I am lucky in that I have finished two big projects already, and this was meant to be my fallow time, to come up with new ideas. I am also lucky that I don't have a day job or that many deadlines, I am free to lie in a hammock thinking deep thoughts should I choose.

 That's when it struck me. Why don't I choose? With no jobs and deadlines holding me to my desk, why do I insist on acting like an office drone? I am living the life and it's passing me by in a cloud of who said what on Facebook. I don't even like half these people so much, why do I keep checking what they have to say?

 Hopefully my laptop will return this week, and then my life can go back to its usual routine, deadlines and all, but until then, I'm sort of enjoying myself. Today, after I finish writing this on my phone with an external keyboard that slips into my purse, I'm off to a cooking class in far away Gurgaon, because why not? What else do I have to do today?

A version of this appeared as my column.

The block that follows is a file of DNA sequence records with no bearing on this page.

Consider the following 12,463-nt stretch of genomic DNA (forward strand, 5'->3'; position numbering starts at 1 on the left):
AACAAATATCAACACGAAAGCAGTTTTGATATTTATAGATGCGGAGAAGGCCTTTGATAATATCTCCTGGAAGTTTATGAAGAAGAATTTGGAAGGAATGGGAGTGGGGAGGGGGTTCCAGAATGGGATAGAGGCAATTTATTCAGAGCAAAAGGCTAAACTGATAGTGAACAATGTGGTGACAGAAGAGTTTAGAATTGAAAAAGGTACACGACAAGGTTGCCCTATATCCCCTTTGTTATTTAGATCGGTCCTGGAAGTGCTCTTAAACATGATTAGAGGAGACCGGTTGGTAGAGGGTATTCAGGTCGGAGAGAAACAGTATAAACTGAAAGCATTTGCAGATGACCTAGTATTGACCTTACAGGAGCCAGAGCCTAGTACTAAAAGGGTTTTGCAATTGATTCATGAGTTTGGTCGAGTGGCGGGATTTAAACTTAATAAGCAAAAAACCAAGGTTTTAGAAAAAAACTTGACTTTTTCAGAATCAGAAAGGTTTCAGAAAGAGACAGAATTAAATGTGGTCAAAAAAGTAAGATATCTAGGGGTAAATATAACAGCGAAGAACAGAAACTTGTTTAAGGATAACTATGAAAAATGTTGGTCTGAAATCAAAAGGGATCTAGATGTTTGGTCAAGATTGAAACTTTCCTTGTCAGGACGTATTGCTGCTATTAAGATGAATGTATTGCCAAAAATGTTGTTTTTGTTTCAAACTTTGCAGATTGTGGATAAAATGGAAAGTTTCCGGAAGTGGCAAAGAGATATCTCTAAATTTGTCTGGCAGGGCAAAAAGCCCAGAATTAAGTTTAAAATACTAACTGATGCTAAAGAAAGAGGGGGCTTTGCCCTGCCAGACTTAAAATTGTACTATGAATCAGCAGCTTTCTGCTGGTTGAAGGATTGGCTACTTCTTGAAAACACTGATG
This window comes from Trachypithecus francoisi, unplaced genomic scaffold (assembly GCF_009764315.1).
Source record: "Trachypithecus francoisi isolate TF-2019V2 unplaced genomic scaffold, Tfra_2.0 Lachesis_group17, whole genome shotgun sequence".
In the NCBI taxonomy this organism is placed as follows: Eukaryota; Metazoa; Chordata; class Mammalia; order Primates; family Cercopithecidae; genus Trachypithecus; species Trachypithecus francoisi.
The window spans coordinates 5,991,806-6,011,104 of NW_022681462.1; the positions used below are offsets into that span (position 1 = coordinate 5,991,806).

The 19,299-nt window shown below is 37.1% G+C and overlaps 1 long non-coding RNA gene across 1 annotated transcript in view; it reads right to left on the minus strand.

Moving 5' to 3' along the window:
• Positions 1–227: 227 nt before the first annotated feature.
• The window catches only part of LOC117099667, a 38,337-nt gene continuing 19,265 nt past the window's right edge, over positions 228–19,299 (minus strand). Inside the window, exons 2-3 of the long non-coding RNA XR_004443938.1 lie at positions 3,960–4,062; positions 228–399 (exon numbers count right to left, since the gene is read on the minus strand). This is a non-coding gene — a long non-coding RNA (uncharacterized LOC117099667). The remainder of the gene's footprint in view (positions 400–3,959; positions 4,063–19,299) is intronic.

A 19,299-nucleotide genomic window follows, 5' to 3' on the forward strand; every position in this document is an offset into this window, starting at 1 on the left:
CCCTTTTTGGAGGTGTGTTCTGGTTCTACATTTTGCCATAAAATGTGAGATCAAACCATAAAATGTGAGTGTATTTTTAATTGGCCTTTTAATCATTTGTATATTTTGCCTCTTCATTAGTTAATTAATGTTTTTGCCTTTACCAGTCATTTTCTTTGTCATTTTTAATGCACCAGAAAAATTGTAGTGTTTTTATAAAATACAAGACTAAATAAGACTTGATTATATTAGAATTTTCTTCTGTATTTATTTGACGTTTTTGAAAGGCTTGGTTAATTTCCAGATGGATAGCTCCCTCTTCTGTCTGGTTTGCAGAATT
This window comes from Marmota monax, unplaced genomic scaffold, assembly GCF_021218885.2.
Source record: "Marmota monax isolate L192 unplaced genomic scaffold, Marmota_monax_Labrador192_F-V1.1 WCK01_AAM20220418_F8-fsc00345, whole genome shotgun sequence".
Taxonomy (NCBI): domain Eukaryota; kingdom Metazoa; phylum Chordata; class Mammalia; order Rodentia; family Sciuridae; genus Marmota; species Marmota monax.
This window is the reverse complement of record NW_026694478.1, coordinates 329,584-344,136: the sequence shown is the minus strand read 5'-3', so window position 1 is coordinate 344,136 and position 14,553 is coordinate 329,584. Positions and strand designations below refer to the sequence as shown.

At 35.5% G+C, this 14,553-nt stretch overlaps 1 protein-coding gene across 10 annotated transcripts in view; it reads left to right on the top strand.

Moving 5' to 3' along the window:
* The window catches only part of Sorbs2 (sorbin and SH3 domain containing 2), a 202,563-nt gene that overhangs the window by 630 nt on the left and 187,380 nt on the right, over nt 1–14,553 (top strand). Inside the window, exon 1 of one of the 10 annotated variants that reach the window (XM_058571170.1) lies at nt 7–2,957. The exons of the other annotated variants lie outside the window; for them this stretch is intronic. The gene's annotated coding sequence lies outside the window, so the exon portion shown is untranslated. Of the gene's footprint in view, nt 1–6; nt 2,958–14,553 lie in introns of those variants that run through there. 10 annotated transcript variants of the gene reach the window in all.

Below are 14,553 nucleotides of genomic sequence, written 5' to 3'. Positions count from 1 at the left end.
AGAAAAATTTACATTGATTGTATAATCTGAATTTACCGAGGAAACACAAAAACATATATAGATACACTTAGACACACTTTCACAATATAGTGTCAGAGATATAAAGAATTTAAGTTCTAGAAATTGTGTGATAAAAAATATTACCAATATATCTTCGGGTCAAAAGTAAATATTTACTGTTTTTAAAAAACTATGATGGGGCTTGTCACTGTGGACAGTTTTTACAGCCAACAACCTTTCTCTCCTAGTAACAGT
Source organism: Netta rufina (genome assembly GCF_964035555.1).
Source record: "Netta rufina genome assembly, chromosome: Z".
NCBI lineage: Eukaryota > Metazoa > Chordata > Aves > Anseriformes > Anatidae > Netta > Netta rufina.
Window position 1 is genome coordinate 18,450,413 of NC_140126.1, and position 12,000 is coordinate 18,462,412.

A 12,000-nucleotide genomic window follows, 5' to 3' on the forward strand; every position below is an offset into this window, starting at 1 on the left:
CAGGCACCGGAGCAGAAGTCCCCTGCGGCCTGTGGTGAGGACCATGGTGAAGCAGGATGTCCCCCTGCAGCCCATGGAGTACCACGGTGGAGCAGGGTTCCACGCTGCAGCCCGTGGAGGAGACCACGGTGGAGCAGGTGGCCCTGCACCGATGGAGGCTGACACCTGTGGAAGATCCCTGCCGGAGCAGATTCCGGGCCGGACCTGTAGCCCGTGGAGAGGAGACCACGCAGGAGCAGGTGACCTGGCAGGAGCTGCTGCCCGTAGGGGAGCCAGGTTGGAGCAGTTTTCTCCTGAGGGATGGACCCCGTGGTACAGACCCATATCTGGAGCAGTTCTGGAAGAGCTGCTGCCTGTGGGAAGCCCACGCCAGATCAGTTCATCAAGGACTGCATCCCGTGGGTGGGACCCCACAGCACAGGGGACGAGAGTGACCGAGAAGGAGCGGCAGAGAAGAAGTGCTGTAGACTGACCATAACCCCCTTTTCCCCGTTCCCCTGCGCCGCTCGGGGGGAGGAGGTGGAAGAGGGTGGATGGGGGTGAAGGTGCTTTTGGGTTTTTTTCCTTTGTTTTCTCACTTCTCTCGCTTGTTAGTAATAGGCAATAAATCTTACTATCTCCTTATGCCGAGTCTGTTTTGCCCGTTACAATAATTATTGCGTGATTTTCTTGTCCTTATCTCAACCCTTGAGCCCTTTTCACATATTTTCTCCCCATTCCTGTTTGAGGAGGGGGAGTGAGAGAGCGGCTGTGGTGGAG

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Today in Photo

4 September 2015


Sitting on the rooftop of Galleryske in Connaught Place and watching CP unfold beneath us. Interesting Thursday. #delhidiary

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Today in Photo

3 September 2015


They fuck you up, your mum and dad, They may no mean to but they do, They say, "Oh, my precious lad!" And then cut off a ball or two. - Squishy, poet, Nizamuddin #catsofdelhi

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Today in Photo

2 September 2015


Since my laptop was the unfortunate victim of a coffee spill (sob sob) I'm drowning my sorrows in the printed word. Finished The Devotion Of Suspect X which many of you recommended, then had a No. 1 Ladies Detective Agency morning and afternoon & now moving on to Nisha Da Cunha's short stories. The back cover describes her as one of India's finest short story writers, which makes me wonder why I've never heard of her before. Two pages into the first story and it is golden. My hoarding instincts which lead to lots of unread books languishing (sometimes so forgotten that I buy a second copy) have paid off. #nowreading #bookstagram

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Feed the dogs, tuppence a bag

31 August 2015